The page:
import javax.swing.JOptionPane;

public class UtilsFL {

    //---------------------------------------------------------------------------
    // user input methods, by datatype
    //---------------------------------------------------------------------------
    // get an int value
    public static int readInt(String prompt, boolean guiMode) {
       // set up data and objects
       Scanner input;
       int data = 0;
       boolean failed = true;

       input = new Scanner(System.in);
       /**
         * Add type-safe checking for both input modes, such that your method
         * loops endlessly until a valid int value is read.
         */
       while (failed) {

            /**
             * Type-safe checking for JOptionPane requires exceptions: see the
             * example code given for both modes in the “looping while type
             * safe” materials. Use the exceptions code almost exactly as-shown.
             */
            try {
                //--------------------------
                // prompt for an input int value using Scanner mode, for "false" case
                if (guiMode == false) {
                   System.out.print(prompt);
                   //Type-safe input handling [CSLO-4]
                   data = Integer.parseInt(input.next());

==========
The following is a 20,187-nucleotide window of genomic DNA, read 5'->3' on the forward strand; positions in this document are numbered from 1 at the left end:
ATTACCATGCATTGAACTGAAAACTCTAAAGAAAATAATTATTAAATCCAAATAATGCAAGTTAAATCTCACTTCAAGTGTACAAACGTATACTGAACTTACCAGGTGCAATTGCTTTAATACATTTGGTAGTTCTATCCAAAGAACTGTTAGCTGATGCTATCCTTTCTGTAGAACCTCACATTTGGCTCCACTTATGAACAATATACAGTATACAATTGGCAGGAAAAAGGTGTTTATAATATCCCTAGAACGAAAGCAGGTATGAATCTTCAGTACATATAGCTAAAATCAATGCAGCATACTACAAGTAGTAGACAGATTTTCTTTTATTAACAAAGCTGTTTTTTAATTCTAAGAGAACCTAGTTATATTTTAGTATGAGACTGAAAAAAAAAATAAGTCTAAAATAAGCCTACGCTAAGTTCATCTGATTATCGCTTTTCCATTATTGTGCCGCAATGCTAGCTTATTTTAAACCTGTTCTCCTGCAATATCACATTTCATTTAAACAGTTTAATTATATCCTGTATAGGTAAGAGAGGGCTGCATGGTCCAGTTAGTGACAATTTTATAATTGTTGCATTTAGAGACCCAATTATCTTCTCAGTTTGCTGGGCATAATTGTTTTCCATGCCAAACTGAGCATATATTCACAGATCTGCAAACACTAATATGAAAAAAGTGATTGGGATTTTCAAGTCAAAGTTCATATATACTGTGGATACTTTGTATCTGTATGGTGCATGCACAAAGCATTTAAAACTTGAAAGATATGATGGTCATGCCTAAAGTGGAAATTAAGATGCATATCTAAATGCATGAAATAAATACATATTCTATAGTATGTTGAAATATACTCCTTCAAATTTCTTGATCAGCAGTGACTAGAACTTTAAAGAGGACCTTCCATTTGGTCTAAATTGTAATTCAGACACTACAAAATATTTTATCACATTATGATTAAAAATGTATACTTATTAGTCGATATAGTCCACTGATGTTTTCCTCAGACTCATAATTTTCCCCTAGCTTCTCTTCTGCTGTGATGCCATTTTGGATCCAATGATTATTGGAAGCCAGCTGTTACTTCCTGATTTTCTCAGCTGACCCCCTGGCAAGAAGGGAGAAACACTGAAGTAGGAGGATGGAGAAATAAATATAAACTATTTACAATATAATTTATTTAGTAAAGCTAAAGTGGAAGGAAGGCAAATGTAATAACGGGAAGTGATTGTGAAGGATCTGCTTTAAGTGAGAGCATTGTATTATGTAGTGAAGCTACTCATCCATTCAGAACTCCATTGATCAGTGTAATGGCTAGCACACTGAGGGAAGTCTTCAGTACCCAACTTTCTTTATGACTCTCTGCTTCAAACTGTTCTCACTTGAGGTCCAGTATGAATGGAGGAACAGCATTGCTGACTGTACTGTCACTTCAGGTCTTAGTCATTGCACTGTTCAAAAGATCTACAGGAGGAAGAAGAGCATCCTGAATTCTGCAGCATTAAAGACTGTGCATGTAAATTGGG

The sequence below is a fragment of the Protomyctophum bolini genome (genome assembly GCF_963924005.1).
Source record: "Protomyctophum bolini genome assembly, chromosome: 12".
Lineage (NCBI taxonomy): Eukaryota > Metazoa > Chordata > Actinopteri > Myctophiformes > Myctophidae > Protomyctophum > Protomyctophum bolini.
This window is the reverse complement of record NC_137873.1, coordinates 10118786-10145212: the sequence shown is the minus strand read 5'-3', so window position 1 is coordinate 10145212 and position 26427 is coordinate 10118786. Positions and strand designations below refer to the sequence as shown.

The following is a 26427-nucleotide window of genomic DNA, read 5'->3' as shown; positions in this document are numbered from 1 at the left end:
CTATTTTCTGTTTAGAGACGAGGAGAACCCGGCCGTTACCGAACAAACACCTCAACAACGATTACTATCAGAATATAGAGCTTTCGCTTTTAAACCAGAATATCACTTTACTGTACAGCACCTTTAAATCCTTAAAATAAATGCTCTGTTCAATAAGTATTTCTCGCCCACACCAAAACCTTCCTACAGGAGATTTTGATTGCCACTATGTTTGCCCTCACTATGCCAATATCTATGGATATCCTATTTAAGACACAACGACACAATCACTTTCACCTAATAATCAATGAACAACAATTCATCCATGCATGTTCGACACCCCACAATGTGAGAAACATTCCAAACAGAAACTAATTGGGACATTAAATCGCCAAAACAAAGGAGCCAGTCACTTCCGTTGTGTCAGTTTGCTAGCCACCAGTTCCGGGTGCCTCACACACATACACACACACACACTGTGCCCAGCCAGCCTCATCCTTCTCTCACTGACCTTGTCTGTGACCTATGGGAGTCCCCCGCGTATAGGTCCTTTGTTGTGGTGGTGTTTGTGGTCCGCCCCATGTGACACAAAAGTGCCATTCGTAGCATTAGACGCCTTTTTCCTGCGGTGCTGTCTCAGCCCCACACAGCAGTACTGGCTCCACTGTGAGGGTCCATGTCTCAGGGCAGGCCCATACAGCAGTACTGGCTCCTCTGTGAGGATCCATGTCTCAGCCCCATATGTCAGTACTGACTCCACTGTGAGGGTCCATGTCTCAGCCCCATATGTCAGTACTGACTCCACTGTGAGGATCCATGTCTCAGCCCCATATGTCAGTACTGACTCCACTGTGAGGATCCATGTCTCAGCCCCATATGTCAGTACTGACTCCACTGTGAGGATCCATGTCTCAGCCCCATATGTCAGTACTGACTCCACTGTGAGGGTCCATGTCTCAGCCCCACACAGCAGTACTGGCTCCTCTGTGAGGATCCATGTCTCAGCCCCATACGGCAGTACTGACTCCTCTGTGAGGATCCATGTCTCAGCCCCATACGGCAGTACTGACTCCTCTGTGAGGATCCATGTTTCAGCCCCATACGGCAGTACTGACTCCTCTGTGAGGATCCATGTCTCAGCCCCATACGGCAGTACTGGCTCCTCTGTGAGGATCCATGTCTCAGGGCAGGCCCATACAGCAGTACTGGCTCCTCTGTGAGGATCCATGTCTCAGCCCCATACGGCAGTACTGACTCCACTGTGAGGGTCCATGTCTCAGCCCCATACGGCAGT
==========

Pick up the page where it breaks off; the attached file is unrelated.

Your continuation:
} // create the equivalent "else" steps using JOptionPane mode, for "true" case
                else {
                   // get input
                   String str = JOptionPane.showInputDialog(null, prompt).trim();
                   // convert it to integer
                   //Type-safe input handling [CSLO-4]
                   data = Integer.parseInt(str);
                }
                /**
                * Handling of non-integer inputs with reprompting (in readInt)
                */
                failed = false;
            } catch (Exception e) {
            }
       }

       //--------------------------
       return data; // regardless of whether obtained by Scanner or JOptionPane
    }

    /**
    * readChar() method to obtain single-character inputs
    *
    * @param prompt
    * @param guiMode
    * @return
    */
    public static char readChar(String prompt, boolean guiMode) {
       // set up data and objects
       Scanner input;
       String data = "";
       boolean failed = true;

       /**
         * Assume you do NOT need to guard against 0-length input, but it’s a
         * nice check to add if you want to.
         */
       while (data.length() == 0) {
            //--------------------------
            // prompt for an input int value using Scanner mode, for "false" case
            if (guiMode == false) {
                input = new Scanner(System.in);
                System.out.print(prompt);
                data = input.next();
            } // create the equivalent "else" steps using JOptionPane mode, for "true" case
            else {
                data = JOptionPane.showInputDialog(null, prompt);
            }
       }
       //--------------------------
       // Type-safe checking is not needed

       return data.charAt(0);
    }...